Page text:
For the total material variance you take the actual expenditure less the standard cost of the closing inventory of materials, and compare it with the standard cost for the actual production.
March 1, 2016 at 2:36 am
how can we find actual purchase at actual cost (35464kg) in first example
March 1, 2016 at 6:33 am
It is given in the question!!
(As it says at the start of every lecture, you need to download the free lecture notes)
January 11, 2016 at 7:36 am
in book said that fixed o/h dosnt change it estimates as standard cost in flexed budget isnt it true?
January 11, 2016 at 9:14 am
Yes it is true. If you are simply asked to flex a budget then the fixed overheads stay fixed.
However variance analysis (when using absorption costing) effectively flexes the fixed overheads, which explains why (in the following lectures on variance analysis) we have extra variances for fixed overheads. I do the flexed budget here to make sense of the fixed overhead variances that follow.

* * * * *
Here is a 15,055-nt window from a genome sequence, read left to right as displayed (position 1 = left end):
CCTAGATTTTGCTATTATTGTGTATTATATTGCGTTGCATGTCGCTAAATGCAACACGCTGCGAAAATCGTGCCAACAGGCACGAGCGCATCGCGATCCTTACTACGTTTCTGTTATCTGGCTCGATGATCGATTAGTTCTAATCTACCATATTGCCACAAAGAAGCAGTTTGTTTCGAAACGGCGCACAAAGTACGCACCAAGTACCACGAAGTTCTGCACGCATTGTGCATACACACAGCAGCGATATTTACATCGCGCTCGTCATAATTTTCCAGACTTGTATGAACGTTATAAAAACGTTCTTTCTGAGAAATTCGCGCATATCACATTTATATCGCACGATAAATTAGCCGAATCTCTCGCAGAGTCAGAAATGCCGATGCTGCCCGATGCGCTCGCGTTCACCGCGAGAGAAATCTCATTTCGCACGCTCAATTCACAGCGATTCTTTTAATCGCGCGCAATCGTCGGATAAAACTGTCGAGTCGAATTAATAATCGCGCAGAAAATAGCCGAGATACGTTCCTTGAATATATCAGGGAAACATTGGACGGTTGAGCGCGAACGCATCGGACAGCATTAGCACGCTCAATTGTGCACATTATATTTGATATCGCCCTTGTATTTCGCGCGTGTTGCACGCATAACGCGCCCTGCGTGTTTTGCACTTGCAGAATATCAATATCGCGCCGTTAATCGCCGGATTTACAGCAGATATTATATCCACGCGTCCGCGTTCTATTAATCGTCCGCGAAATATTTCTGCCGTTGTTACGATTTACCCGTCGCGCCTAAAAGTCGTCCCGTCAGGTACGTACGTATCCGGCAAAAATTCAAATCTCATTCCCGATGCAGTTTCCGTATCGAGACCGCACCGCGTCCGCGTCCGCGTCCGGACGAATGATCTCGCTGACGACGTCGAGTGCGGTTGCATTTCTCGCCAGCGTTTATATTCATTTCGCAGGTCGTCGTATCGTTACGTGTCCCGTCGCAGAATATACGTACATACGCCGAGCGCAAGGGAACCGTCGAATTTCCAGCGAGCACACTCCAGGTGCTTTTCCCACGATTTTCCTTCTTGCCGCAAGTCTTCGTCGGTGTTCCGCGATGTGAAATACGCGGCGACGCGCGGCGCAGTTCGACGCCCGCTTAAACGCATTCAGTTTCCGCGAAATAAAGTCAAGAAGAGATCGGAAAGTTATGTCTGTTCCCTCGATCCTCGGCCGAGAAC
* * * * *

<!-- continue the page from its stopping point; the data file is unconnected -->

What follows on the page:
(It is exactly the same problem that you will have seen in the earlier lectures on absorption costing – that when using absorption costing there is likely to be an over or under absorption of fixed overheads that needs correcting for.)
November 14, 2015 at 9:03 am
thank you so much for your lectures, they have absolutely been very helpful… i am just a bit confuse about the variance, you said the sales is adverse, but the actual was $613200 which i actually sell and the budgeted was $630000, if i budget 630000 and i used less 613200, i was thinking it should be favorable not adverse.. please advise her b4 i make the big mistake of my life loosing 2 marks 🙂 thank you sir
November 14, 2015 at 9:46 am